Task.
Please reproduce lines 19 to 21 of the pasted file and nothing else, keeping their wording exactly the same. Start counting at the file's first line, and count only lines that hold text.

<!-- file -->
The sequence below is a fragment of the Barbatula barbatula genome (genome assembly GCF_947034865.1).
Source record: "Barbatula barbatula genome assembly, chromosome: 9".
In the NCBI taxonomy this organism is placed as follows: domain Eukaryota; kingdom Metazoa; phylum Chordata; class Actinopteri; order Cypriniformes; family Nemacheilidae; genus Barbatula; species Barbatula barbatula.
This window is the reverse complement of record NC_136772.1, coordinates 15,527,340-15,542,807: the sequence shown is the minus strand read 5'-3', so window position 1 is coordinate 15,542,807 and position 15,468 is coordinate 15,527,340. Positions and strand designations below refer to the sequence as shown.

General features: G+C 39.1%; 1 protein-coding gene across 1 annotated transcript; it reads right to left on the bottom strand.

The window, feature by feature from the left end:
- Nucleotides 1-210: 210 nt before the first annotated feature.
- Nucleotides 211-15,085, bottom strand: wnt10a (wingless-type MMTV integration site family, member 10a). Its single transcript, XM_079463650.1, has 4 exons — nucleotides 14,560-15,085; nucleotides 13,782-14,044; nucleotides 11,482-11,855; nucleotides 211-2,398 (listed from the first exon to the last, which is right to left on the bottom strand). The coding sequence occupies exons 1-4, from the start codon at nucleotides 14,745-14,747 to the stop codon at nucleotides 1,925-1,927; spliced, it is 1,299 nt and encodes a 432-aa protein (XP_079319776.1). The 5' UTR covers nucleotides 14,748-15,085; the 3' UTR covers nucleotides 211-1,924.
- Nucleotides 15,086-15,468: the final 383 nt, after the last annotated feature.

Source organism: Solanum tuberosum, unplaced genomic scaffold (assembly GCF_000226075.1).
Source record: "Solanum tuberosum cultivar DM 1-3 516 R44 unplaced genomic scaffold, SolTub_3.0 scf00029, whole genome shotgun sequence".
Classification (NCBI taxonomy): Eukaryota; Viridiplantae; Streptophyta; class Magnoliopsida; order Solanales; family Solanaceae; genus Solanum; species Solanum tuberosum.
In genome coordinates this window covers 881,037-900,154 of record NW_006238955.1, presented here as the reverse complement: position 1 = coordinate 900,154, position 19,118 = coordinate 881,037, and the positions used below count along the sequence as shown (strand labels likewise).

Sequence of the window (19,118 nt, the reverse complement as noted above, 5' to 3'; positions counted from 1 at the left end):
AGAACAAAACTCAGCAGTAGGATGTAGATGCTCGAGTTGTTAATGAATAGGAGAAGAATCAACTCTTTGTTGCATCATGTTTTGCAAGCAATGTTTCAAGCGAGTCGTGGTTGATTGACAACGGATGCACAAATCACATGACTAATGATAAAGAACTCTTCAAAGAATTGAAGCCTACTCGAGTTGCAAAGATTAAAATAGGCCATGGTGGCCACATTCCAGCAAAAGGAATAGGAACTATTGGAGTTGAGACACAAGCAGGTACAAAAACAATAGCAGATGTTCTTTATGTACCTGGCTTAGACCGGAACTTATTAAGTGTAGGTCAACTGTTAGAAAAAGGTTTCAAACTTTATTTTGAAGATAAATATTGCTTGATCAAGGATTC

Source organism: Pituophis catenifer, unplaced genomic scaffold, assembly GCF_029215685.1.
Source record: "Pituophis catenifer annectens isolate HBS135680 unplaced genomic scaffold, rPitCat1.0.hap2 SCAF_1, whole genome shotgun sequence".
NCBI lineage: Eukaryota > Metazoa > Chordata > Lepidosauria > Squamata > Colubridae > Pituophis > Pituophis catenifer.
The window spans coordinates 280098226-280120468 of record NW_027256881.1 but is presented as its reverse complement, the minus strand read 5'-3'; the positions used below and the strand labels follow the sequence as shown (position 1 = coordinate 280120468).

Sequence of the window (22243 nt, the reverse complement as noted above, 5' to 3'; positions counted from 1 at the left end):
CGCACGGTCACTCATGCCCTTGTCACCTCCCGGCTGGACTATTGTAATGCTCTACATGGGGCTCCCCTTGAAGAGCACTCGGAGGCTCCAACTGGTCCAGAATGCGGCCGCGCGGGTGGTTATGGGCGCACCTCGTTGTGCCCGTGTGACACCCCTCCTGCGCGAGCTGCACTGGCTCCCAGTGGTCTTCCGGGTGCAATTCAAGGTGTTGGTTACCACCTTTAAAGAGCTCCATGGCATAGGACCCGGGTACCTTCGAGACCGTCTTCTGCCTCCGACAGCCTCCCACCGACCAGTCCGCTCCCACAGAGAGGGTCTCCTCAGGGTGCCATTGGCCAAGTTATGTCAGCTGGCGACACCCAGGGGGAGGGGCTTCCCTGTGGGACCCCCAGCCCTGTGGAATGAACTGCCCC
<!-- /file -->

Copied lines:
The window spans coordinates 280098226-280120468 of record NW_027256881.1 but is presented as its reverse complement, the minus strand read 5'-3'; the positions used below and the strand labels follow the sequence as shown (position 1 = coordinate 280120468).

Sequence of the window (22243 nt, the reverse complement as noted above, 5' to 3'; positions counted from 1 at the left end):
CGCACGGTCACTCATGCCCTTGTCACCTCCCGGCTGGACTATTGTAATGCTCTACATGGGGCTCCCCTTGAAGAGCACTCGGAGGCTCCAACTGGTCCAGAATGCGGCCGCGCGGGTGGTTATGGGCGCACCTCGTTGTGCCCGTGTGACACCCCTCCTGCGCGAGCTGCACTGGCTCCCAGTGGTCTTCCGGGTGCAATTCAAGGTGTTGGTTACCACCTTTAAAGAGCTCCATGGCATAGGACCCGGGTACCTTCGAGACCGTCTTCTGCCTCCGACAGCCTCCCACCGACCAGTCCGCTCCCACAGAGAGGGTCTCCTCAGGGTGCCATTGGCCAAGTTATGTCAGCTGGCGACACCCAGGGGGAGGGGCTTCCCTGTGGGACCCCCAGCCCTGTGGAATGAACTGCCCC